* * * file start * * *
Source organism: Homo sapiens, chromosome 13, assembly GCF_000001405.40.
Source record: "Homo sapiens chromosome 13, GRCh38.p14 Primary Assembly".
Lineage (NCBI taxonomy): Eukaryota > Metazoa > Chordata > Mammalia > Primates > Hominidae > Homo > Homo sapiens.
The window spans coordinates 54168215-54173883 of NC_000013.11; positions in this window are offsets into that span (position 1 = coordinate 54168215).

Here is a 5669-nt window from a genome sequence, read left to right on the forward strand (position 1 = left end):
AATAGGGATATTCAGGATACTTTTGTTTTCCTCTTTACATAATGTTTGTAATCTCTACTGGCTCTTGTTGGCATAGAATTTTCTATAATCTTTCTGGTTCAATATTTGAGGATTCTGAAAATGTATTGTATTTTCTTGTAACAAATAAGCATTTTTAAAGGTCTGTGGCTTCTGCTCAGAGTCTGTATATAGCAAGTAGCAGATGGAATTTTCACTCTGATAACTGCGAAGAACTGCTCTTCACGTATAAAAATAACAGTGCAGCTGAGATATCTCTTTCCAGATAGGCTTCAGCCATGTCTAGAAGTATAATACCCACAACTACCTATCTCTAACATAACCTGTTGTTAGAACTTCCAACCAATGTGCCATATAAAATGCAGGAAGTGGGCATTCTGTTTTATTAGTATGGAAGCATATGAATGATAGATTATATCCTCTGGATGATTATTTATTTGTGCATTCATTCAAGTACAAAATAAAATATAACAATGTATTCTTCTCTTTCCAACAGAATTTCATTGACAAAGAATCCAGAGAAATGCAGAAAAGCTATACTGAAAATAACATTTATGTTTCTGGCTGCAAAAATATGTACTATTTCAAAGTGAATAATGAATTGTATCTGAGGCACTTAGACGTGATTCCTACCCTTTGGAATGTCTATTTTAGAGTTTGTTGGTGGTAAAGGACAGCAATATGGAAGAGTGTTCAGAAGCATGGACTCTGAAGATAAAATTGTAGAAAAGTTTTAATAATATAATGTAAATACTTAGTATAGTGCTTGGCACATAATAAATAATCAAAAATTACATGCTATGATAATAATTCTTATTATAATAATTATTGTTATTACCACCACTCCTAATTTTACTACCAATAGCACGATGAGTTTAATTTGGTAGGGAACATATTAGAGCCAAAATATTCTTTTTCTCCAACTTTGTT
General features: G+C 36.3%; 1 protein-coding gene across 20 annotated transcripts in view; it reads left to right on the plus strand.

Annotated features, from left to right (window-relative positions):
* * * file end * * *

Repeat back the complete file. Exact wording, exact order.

Source organism: Homo sapiens, chromosome 13, assembly GCF_000001405.40.
Source record: "Homo sapiens chromosome 13, GRCh38.p14 Primary Assembly".
Lineage (NCBI taxonomy): Eukaryota > Metazoa > Chordata > Mammalia > Primates > Hominidae > Homo > Homo sapiens.
The window spans coordinates 54168215-54173883 of NC_000013.11; positions in this window are offsets into that span (position 1 = coordinate 54168215).

Here is a 5669-nt window from a genome sequence, read left to right on the forward strand (position 1 = left end):
AATAGGGATATTCAGGATACTTTTGTTTTCCTCTTTACATAATGTTTGTAATCTCTACTGGCTCTTGTTGGCATAGAATTTTCTATAATCTTTCTGGTTCAATATTTGAGGATTCTGAAAATGTATTGTATTTTCTTGTAACAAATAAGCATTTTTAAAGGTCTGTGGCTTCTGCTCAGAGTCTGTATATAGCAAGTAGCAGATGGAATTTTCACTCTGATAACTGCGAAGAACTGCTCTTCACGTATAAAAATAACAGTGCAGCTGAGATATCTCTTTCCAGATAGGCTTCAGCCATGTCTAGAAGTATAATACCCACAACTACCTATCTCTAACATAACCTGTTGTTAGAACTTCCAACCAATGTGCCATATAAAATGCAGGAAGTGGGCATTCTGTTTTATTAGTATGGAAGCATATGAATGATAGATTATATCCTCTGGATGATTATTTATTTGTGCATTCATTCAAGTACAAAATAAAATATAACAATGTATTCTTCTCTTTCCAACAGAATTTCATTGACAAAGAATCCAGAGAAATGCAGAAAAGCTATACTGAAAATAACATTTATGTTTCTGGCTGCAAAAATATGTACTATTTCAAAGTGAATAATGAATTGTATCTGAGGCACTTAGACGTGATTCCTACCCTTTGGAATGTCTATTTTAGAGTTTGTTGGTGGTAAAGGACAGCAATATGGAAGAGTGTTCAGAAGCATGGACTCTGAAGATAAAATTGTAGAAAAGTTTTAATAATATAATGTAAATACTTAGTATAGTGCTTGGCACATAATAAATAATCAAAAATTACATGCTATGATAATAATTCTTATTATAATAATTATTGTTATTACCACCACTCCTAATTTTACTACCAATAGCACGATGAGTTTAATTTGGTAGGGAACATATTAGAGCCAAAATATTCTTTTTCTCCAACTTTGTT
General features: G+C 36.3%; 1 protein-coding gene across 20 annotated transcripts in view; it reads left to right on the plus strand.

Annotated features, from left to right (window-relative positions):